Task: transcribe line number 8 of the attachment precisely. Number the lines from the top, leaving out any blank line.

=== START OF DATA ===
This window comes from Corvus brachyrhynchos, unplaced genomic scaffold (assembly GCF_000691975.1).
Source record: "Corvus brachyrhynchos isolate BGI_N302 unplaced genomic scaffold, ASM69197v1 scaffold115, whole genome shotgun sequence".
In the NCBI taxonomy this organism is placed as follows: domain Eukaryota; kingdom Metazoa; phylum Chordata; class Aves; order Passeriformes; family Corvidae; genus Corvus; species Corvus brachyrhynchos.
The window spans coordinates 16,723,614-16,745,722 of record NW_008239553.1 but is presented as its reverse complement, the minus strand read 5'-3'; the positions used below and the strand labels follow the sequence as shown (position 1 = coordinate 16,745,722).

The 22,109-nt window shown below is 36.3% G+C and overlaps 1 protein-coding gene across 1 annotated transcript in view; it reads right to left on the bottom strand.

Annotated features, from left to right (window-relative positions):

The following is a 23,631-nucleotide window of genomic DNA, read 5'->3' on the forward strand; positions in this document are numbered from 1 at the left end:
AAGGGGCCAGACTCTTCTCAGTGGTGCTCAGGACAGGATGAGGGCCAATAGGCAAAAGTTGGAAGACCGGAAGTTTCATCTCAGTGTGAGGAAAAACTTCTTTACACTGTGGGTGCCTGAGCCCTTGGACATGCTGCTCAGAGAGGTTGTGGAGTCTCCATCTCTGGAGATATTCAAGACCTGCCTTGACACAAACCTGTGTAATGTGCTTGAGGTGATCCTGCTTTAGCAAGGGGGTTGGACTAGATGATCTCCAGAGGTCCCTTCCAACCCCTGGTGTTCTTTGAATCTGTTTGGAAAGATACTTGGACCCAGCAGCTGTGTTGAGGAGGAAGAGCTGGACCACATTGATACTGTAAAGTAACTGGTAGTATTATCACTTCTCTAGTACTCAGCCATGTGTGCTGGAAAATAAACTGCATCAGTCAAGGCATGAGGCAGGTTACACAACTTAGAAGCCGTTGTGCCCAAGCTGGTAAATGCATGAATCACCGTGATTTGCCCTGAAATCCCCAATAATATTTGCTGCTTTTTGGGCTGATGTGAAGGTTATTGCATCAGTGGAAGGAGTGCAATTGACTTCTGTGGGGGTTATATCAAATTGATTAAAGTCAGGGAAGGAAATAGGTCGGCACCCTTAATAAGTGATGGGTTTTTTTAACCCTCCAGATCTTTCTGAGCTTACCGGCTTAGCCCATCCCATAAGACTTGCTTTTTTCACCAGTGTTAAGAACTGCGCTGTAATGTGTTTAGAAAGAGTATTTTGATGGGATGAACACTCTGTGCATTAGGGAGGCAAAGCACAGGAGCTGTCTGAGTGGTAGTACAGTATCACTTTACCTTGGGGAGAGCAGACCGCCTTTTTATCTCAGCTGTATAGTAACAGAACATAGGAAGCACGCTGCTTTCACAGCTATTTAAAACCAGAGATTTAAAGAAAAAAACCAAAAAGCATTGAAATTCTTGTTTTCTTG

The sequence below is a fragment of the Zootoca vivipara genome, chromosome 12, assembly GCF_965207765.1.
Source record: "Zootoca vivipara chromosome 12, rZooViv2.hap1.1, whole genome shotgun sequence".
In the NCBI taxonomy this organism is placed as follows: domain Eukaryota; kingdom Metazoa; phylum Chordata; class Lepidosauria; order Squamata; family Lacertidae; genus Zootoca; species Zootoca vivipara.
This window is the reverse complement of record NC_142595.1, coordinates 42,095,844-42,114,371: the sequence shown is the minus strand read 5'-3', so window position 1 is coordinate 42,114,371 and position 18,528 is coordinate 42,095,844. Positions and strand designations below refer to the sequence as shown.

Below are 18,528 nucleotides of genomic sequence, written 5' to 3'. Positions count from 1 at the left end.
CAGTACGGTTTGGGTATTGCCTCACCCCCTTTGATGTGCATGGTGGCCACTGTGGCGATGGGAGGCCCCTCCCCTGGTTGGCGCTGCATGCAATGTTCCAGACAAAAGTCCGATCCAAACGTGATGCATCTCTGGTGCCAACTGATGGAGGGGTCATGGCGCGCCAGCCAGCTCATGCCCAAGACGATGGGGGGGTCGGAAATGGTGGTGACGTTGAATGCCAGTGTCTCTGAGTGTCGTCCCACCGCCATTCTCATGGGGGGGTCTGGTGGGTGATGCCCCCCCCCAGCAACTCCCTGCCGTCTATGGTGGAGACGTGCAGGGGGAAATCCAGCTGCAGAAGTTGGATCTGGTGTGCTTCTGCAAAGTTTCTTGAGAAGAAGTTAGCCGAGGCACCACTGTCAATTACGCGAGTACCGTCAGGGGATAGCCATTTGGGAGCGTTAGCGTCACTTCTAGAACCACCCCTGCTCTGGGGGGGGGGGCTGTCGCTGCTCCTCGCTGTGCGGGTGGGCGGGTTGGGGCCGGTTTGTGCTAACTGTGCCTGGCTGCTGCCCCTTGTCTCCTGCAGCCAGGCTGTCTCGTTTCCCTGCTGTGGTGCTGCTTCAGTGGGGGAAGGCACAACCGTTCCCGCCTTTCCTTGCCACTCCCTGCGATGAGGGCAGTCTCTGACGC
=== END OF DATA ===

AAGGGGCCAGACTCTTCTCAGTGGTGCTCAGGACAGGATGAGGGCCAATAGGCAAAAGTTGGAAGACCGGAAGTTTCATCTCAGTGTGAGGAAAAACTTCTTTACACTGTGGGTGCCTGAGCCCTTGGACATGCTGCTCAGAGAGGTTGTGGAGTCTCCATCTCTGGAGATATTCAAGACCTGCCTTGACACAAACCTGTGTAATGTGCTTGAGGTGATCCTGCTTTAGCAAGGGGGTTGGACTAGATGATCTCCAGAGGTCCCTTCCAACCCCTGGTGTTCTTTGAATCTGTTTGGAAAGATACTTGGACCCAGCAGCTGTGTTGAGGAGGAAGAGCTGGACCACATTGATACTGTAAAGTAACTGGTAGTATTATCACTTCTCTAGTACTCAGCCATGTGTGCTGGAAAATAAACTGCATCAGTCAAGGCATGAGGCAGGTTACACAACTTAGAAGCCGTTGTGCCCAAGCTGGTAAATGCATGAATCACCGTGATTTGCCCTGAAATCCCCAATAATATTTGCTGCTTTTTGGGCTGATGTGAAGGTTATTGCATCAGTGGAAGGAGTGCAATTGACTTCTGTGGGGGTTATATCAAATTGATTAAAGTCAGGGAAGGAAATAGGTCGGCACCCTTAATAAGTGATGGGTTTTTTTAACCCTCCAGATCTTTCTGAGCTTACCGGCTTAGCCCATCCCATAAGACTTGCTTTTTTCACCAGTGTTAAGAACTGCGCTGTAATGTGTTTAGAAAGAGTATTTTGATGGGATGAACACTCTGTGCATTAGGGAGGCAAAGCACAGGAGCTGTCTGAGTGGTAGTACAGTATCACTTTACCTTGGGGAGAGCAGACCGCCTTTTTATCTCAGCTGTATAGTAACAGAACATAGGAAGCACGCTGCTTTCACAGCTATTTAAAACCAGAGATTTAAAGAAAAAAACCAAAAAGCATTGAAATTCTTGTTTTCTTG